Southern Waterways Canoe Trips
“The trip was full of sensations, far removed from my everyday patterns. The heat of the sun, bursts of scent from sage and dry grasses on the nature walk, and the river with its wildlife and colorful landscapes had packed all of a short Canadian summer into one long memorable fall day.” You’ll find Christine’s reflections on the September Cranes & Colors day trip on the South Saskatchewan River an interesting read. She also enjoyed the numerous flocks of noisy Sandhill Cranes and the noon-day corn roast on the river bank.
An Elemental Fall Journey on the South Saskatchewan River
by Christine Varnum, September 2005
Our day-long canoe trip down the South Saskatchewan River ended during sunset on a glorious September day, but really began on a rainy July day on the Churchill River. That wet July day, my spouse and I spent an hour paddling to the Holy Trinity Church at Stanley Mission and admiring the steep granite cliff to the north. This delightful and peaceful jaunt reminded us just how much satisfaction there is in paddling, but also just how many years it had been since we had done any canoeing.
Back in Saskatoon, I studied Cliff Speer’s CanoeSki website carefully, looking for an interesting trip that wasn’t too hard, to serve as a re-introduction to paddling. The fall Cranes and Colors trip sounded just right — on our doorstep and about the right length time-wise. I emailed Cliff to let him know we were interested.
The group met on a Sunday morning. Cliff certainly picked the best day for this trip as the weather was warm and the skies were clear and vividly blue. He supplied all the canoeing equipment, lunch, and arranged van shuttling and an accompanying naturalist, Anna Leighton. We drove south past Beaver Creek (our take-out point) to a quiet bay off the river near Chief Whitecap Reserve.
Everyone helped unload the canoes and distribute gear, packs, and paddling partners. Cliff matched up the eight people in four canoes with an eye to experience and skill, which ranged from absolutely none to several experienced canoeists. He led us in a review of paddling strokes, which also warmed up the necessary muscles. One by one, the canoes loaded up and my husband Stephen and I took our first strokes out towards the river channel, pausing just before reaching the main current.
While waiting there for the rest of the canoes, I saw two harbingers for the rest of the trip. A jewel-bright kingfisher flew above our heads — a reminder to look up and away at the sky, the shorelines, and the horizons. A couple of red ladybugs rested on the horsetail stems poking up through the water around the canoe — a reminder to look down and close at the water and earth nearby.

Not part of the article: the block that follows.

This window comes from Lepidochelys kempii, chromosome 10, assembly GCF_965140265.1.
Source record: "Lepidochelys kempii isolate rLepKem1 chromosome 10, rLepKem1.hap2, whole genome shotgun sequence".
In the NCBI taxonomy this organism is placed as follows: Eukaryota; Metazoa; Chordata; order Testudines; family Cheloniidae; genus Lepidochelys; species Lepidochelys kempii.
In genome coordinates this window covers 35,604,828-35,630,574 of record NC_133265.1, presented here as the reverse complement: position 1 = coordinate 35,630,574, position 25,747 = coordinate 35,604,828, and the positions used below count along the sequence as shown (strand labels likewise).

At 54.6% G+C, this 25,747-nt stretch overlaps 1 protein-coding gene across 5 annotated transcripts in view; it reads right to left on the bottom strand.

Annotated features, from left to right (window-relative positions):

Cliff led the canoes out into the river channel and we started downstream. The paddling was easy as the current was strong and contributed greatly to our speed. Within an hour, we headed to shore at our lunch spot. We scrambled up a sandy bank to grassy, level ground carrying coolers, campfire tools and a bag of fresh corn. After stretching our legs a bit, Cliff organized us into preparing for the cook-out. Some scythed tall grass, some dug a fire pit, while others wrapped corn cobs in foil or collected firewood and kindling. We feasted on roasted corn, smokies, salads and deserts.
After a delicious and filling meal, Anna took us exploring down a forest trail. We were fortunate that Cliff was able to get her to come along. She is one of Saskatchewan’s foremost botanists and had just co-authored a book on the western red lily. She pointed out flowers, shrubs, and trees, giving us their names and other tidbits such as local First Nations uses. The highlight for me was a wolf spider den. What we could see was a hole in the ground, about the size of a penny. The impressive part is that the hole was a foot deep — a huge task for a spider in sandy, shifting soil.
We returned to the canoes and to our downstream drifting. A small line of swift, white Tundra Swans flew over the river and us. At times, the river stretched out broad and lake-like, once it cut through a glacial moraine, giving us startling high sand cliffs. A Bald Eagle circled over the cliffs, placing the bird and the cliffs in perspective. We saw flocks of Sandhill Cranes and Canada Geese, some flying overhead or resting on sandbars. Astonishingly, we paddled past a second eagle, sitting on a sandbank not far from the seemingly nonchalant Sandhills.
The trip was full of sensations, far removed from my everyday patterns. The heat of the sun, bursts of scent from sage and dry grasses on the nature walk, deep guttural tones of the cranes and all around the smells and vivid colors of fall in full bloom. I finished the day tired – the current and the paddling spouse didn’t do all the work to get our canoe back to Beaver Creek – but thoroughly satisfied. Cliff’s leadership experience, the surprisingly hot weather, and the river with its wildlife and colorful landscapes had packed all of a short Canadian summer into one long memorable fall day.